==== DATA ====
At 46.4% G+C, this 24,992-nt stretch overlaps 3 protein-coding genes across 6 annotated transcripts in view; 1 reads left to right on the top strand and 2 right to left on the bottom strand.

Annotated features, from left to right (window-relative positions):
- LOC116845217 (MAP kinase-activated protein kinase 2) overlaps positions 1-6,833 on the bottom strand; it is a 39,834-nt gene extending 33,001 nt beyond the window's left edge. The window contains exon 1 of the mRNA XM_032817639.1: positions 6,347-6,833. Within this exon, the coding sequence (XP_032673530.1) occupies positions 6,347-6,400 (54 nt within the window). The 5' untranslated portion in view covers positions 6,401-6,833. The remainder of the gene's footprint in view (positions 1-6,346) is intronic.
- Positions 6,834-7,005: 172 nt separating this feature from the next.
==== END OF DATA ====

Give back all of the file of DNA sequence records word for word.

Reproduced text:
At 46.4% G+C, this 24,992-nt stretch overlaps 3 protein-coding genes across 6 annotated transcripts in view; 1 reads left to right on the top strand and 2 right to left on the bottom strand.

Annotated features, from left to right (window-relative positions):
- LOC116845217 (MAP kinase-activated protein kinase 2) overlaps positions 1-6,833 on the bottom strand; it is a 39,834-nt gene extending 33,001 nt beyond the window's left edge. The window contains exon 1 of the mRNA XM_032817639.1: positions 6,347-6,833. Within this exon, the coding sequence (XP_032673530.1) occupies positions 6,347-6,400 (54 nt within the window). The 5' untranslated portion in view covers positions 6,401-6,833. The remainder of the gene's footprint in view (positions 1-6,346) is intronic.
- Positions 6,834-7,005: 172 nt separating this feature from the next.